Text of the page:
HOPPING: Hopping windows group input records into fixed-sized, (possibly) overlapping windows based on the records' timestamps. You must specify the window size and the advance interval for hopping windows.

The following statement shows how to create a push query that has a hopping window.

SELECT windowstart, windowend, item_id, SUM(quantity)
  FROM orders
  WINDOW HOPPING (SIZE 20 SECONDS, ADVANCE BY 5 SECONDS)
  GROUP BY item_id
  EMIT CHANGES;

SESSION: Session windows group input records into so-called sessions. You must specify the session inactivity gap parameter for session windows. For example, imagine you set the inactivity gap to 5 minutes. If, for a given record key such as "alice", no new input data arrives for more than 5 minutes, then the current session for "alice" is closed, and any newly arriving data for "alice" in the future will mark the beginning of a new session.

The following statement shows how to create a push query that has a session window.

SELECT windowstart, windowend, item_id, SUM(quantity)
  FROM orders
  WINDOW SESSION (20 SECONDS)
  GROUP BY item_id
  EMIT CHANGES;

Every output column of an expression in the SELECT list has an output name. To specify the output name of a column, use AS OUTPUT_NAME after the expression definition. If it is omitted, ksqlDB will assign a system generated name KSQL_COL_i where i is the ordinal number of the expression in the SELECT list. If the expression references a column of a from_item, then the output name is the name of that column.

ksqlDB throws an error for duplicate output names. For example:

SELECT 1, KSQL_COL_0
  FROM orders
  EMIT CHANGES;

is not allowed, as the output name for the literal 1 is KSQL_COL_0.

CAST

Synopsis

CAST (expression AS data_type);

You can cast an expression's type to a new type using CAST.

The following query converts a numerical count, which is a BIGINT, into a suffixed string, which is a VARCHAR. For example, the integer 5 becomes 5_HELLO.

SELECT page_id, CONCAT(CAST(COUNT(*) AS VARCHAR), '_HELLO')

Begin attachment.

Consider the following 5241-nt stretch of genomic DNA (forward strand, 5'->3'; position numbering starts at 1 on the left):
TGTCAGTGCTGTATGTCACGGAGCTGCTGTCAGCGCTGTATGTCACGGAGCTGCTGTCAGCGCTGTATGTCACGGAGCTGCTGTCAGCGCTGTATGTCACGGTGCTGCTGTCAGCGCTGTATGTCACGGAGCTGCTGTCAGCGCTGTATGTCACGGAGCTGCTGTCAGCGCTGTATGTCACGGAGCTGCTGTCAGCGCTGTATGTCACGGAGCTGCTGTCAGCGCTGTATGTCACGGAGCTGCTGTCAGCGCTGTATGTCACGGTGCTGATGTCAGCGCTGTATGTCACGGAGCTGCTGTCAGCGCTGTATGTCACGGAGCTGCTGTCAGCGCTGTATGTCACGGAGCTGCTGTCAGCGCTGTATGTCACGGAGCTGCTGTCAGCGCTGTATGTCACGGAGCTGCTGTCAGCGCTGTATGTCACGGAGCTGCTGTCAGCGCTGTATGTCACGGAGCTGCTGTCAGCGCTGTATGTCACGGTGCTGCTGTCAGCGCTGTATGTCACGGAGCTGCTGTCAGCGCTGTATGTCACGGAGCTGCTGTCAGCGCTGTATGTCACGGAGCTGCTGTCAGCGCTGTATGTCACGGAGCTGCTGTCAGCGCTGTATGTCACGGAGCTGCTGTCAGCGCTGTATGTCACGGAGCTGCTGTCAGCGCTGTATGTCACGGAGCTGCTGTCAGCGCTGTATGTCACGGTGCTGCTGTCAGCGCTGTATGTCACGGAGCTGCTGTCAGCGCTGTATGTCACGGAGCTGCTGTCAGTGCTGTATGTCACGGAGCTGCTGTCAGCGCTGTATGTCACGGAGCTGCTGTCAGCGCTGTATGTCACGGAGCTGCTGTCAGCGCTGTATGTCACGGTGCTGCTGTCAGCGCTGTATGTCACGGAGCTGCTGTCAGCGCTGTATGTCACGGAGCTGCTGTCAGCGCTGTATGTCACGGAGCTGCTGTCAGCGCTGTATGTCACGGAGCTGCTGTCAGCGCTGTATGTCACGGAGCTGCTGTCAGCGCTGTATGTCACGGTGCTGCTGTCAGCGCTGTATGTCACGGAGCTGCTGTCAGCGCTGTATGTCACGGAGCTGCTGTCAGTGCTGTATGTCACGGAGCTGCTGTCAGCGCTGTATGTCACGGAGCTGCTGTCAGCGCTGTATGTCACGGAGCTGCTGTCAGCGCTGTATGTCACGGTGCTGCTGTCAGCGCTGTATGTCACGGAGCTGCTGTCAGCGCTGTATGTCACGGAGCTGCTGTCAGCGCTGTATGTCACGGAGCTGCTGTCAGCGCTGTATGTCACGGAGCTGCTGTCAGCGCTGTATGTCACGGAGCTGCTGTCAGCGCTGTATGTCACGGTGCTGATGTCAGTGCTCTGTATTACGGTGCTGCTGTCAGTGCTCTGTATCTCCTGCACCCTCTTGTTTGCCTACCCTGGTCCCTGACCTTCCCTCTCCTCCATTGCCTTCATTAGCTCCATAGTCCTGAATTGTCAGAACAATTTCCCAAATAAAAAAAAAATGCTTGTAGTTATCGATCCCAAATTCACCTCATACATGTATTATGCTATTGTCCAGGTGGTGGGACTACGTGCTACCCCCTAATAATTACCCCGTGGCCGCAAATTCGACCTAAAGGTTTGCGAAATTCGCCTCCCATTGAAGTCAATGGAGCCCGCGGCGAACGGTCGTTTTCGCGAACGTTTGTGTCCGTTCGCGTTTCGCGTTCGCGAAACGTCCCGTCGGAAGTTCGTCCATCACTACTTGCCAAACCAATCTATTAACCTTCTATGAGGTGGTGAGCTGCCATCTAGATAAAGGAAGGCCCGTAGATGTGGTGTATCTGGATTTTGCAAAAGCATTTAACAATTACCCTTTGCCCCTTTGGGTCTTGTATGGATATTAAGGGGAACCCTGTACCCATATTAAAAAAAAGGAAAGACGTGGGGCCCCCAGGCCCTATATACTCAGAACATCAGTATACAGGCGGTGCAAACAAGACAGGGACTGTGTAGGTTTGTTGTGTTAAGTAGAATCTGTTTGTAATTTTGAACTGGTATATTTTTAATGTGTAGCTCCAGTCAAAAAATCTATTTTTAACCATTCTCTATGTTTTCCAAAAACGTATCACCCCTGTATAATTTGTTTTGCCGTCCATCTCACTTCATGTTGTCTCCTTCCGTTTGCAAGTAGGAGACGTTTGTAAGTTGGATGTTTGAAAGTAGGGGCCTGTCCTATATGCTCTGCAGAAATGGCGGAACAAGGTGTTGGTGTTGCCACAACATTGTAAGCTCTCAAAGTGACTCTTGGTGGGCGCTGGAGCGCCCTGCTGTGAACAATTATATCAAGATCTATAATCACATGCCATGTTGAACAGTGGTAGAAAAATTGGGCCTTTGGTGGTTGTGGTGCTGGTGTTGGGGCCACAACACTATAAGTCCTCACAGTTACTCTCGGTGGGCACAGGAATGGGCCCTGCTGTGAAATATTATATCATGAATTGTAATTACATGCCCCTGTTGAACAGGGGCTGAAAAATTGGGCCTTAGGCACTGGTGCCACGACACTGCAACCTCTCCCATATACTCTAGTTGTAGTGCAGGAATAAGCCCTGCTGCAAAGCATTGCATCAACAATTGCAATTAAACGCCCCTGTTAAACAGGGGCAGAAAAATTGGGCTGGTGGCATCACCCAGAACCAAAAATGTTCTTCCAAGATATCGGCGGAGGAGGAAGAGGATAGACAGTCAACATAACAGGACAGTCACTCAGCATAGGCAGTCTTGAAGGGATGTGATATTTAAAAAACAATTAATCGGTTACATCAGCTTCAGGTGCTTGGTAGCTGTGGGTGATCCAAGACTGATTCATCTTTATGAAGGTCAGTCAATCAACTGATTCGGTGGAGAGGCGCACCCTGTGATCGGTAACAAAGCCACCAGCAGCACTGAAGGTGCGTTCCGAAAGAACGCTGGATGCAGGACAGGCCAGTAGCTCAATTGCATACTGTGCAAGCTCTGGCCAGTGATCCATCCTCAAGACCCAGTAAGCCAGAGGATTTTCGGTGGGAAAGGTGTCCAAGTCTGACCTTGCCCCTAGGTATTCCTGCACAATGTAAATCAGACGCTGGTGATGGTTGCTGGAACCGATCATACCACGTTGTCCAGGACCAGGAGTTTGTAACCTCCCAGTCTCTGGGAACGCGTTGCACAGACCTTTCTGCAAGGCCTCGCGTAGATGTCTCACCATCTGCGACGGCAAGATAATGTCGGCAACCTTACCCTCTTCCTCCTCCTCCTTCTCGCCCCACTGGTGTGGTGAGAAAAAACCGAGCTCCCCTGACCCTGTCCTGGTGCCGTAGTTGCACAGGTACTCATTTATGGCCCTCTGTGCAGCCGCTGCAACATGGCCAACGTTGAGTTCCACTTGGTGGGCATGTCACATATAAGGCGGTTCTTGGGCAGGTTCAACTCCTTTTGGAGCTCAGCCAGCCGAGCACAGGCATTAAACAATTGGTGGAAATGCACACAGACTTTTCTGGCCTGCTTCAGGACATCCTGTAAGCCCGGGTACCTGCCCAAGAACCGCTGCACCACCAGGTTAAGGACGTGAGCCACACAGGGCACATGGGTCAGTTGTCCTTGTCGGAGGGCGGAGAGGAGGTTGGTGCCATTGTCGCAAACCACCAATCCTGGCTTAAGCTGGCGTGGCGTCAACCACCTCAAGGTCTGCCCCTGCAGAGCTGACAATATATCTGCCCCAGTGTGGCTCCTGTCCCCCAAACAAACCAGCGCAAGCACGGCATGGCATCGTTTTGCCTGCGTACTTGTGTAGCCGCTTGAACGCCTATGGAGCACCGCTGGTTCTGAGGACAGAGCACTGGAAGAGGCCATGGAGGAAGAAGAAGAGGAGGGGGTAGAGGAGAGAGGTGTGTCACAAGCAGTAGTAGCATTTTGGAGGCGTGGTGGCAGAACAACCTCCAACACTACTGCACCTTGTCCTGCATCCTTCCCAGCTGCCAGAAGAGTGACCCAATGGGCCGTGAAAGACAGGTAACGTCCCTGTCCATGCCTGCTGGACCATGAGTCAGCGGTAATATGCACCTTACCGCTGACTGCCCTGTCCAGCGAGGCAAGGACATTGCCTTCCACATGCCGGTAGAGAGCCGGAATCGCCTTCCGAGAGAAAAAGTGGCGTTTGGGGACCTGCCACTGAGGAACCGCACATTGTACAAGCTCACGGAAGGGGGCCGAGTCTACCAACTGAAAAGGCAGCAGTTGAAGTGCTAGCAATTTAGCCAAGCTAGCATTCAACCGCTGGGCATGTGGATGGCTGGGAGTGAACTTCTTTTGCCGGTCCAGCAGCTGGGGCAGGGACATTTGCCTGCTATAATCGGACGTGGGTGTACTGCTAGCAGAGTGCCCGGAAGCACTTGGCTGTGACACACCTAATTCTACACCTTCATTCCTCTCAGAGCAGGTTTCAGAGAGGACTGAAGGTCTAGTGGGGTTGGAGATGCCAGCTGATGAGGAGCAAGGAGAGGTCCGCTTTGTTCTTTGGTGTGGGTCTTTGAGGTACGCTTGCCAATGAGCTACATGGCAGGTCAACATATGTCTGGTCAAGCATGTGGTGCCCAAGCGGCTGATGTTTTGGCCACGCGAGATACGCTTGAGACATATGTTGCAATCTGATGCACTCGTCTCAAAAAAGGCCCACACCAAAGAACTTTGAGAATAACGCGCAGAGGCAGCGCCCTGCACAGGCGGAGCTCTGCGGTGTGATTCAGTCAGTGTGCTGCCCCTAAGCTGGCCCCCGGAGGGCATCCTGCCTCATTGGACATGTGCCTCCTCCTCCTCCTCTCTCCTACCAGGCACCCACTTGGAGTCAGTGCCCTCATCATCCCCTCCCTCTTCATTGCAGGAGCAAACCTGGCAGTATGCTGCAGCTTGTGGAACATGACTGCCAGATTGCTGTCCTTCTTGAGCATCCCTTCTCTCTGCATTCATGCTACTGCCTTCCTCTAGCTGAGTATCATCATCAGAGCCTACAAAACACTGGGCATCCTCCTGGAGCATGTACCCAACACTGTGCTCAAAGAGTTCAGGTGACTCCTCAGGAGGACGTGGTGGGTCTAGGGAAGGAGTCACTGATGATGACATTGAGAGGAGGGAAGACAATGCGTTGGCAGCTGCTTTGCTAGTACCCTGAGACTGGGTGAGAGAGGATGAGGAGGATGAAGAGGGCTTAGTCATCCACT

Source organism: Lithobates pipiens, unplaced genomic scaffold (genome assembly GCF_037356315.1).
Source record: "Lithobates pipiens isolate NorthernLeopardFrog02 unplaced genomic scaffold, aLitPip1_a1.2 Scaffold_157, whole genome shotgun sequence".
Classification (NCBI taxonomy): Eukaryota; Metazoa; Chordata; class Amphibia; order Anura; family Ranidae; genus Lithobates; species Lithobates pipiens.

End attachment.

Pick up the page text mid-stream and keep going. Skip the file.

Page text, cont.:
FROM pageviews_enriched
  WINDOW TUMBLING (SIZE 20 SECONDS)
  GROUP BY page_id;

CASE

Synopsis

CASE
   WHEN condition THEN result
   [ WHEN ... THEN ... ]
   
   [ WHEN  THEN  ]
   [ ELSE result ]
END

ksqlDB supports a searched form of CASE expression. In this form, CASE evaluates each boolean condition in WHEN clauses, from left to right. If a condition is true, CASE returns the corresponding result. If none of the conditions is true, CASE returns the result from the ELSE clause. If none of the conditions is true and there is no ELSE clause, CASE returns null.

The schema for all results must be the same, otherwise ksqlDB rejects the statement.

The following push query uses a a CASE expression.

SELECT
 CASE
   WHEN orderunits < 2.0 THEN 'small'
   WHEN orderunits < 4.0 THEN 'medium'
   ELSE 'large'
 END AS case_result
FROM orders
EMIT CHANGES;

LIKE

Synopsis

column_name LIKE pattern;

The LIKE operator is used for prefix or suffix matching. ksqlDB supports the % wildcard, which represents zero or more characters.

The following push query uses the % wildcard to match any user_id that starts with "santa".

SELECT user_id
  FROM users
  WHERE user_id LIKE 'santa%'
  EMIT CHANGES;

BETWEEN

Synopsis

WHERE expression [NOT] BETWEEN start_expression AND end_expression;

The BETWEEN operator is used to indicate that a certain value must lie within a specified range, inclusive of boundaries. ksqlDB supports any expression that resolves to a numeric or string value for comparison.

The following push query uses the between clause to select only records that have an event_id between 10 and 20.

SELECT event
  FROM events
  WHERE event_id BETWEEN 10 AND 20
  EMIT CHANGES;

Page last revised on: 2020-02-14


Last update: 2020-02-14